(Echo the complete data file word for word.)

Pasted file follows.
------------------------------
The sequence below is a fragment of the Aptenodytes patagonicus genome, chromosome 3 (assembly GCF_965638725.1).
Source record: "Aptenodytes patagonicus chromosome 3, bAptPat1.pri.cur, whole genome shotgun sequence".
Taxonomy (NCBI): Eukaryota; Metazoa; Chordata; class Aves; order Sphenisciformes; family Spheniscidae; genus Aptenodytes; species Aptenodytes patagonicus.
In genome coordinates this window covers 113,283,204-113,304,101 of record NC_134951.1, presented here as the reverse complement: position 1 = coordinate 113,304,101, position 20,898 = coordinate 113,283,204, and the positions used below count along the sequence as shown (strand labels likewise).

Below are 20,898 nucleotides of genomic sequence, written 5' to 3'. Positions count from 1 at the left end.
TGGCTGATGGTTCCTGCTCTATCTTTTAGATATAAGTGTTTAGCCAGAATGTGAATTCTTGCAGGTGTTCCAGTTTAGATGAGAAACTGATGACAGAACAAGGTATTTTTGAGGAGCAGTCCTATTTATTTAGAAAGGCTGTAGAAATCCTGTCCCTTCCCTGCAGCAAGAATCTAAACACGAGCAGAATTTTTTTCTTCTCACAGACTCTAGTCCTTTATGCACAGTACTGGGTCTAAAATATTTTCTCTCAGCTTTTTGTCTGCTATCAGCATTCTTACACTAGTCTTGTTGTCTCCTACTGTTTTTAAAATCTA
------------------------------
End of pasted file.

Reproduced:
The sequence below is a fragment of the Aptenodytes patagonicus genome, chromosome 3 (assembly GCF_965638725.1).
Source record: "Aptenodytes patagonicus chromosome 3, bAptPat1.pri.cur, whole genome shotgun sequence".
Taxonomy (NCBI): Eukaryota; Metazoa; Chordata; class Aves; order Sphenisciformes; family Spheniscidae; genus Aptenodytes; species Aptenodytes patagonicus.
In genome coordinates this window covers 113,283,204-113,304,101 of record NC_134951.1, presented here as the reverse complement: position 1 = coordinate 113,304,101, position 20,898 = coordinate 113,283,204, and the positions used below count along the sequence as shown (strand labels likewise).

Below are 20,898 nucleotides of genomic sequence, written 5' to 3'. Positions count from 1 at the left end.
TGGCTGATGGTTCCTGCTCTATCTTTTAGATATAAGTGTTTAGCCAGAATGTGAATTCTTGCAGGTGTTCCAGTTTAGATGAGAAACTGATGACAGAACAAGGTATTTTTGAGGAGCAGTCCTATTTATTTAGAAAGGCTGTAGAAATCCTGTCCCTTCCCTGCAGCAAGAATCTAAACACGAGCAGAATTTTTTTCTTCTCACAGACTCTAGTCCTTTATGCACAGTACTGGGTCTAAAATATTTTCTCTCAGCTTTTTGTCTGCTATCAGCATTCTTACACTAGTCTTGTTGTCTCCTACTGTTTTTAAAATCTA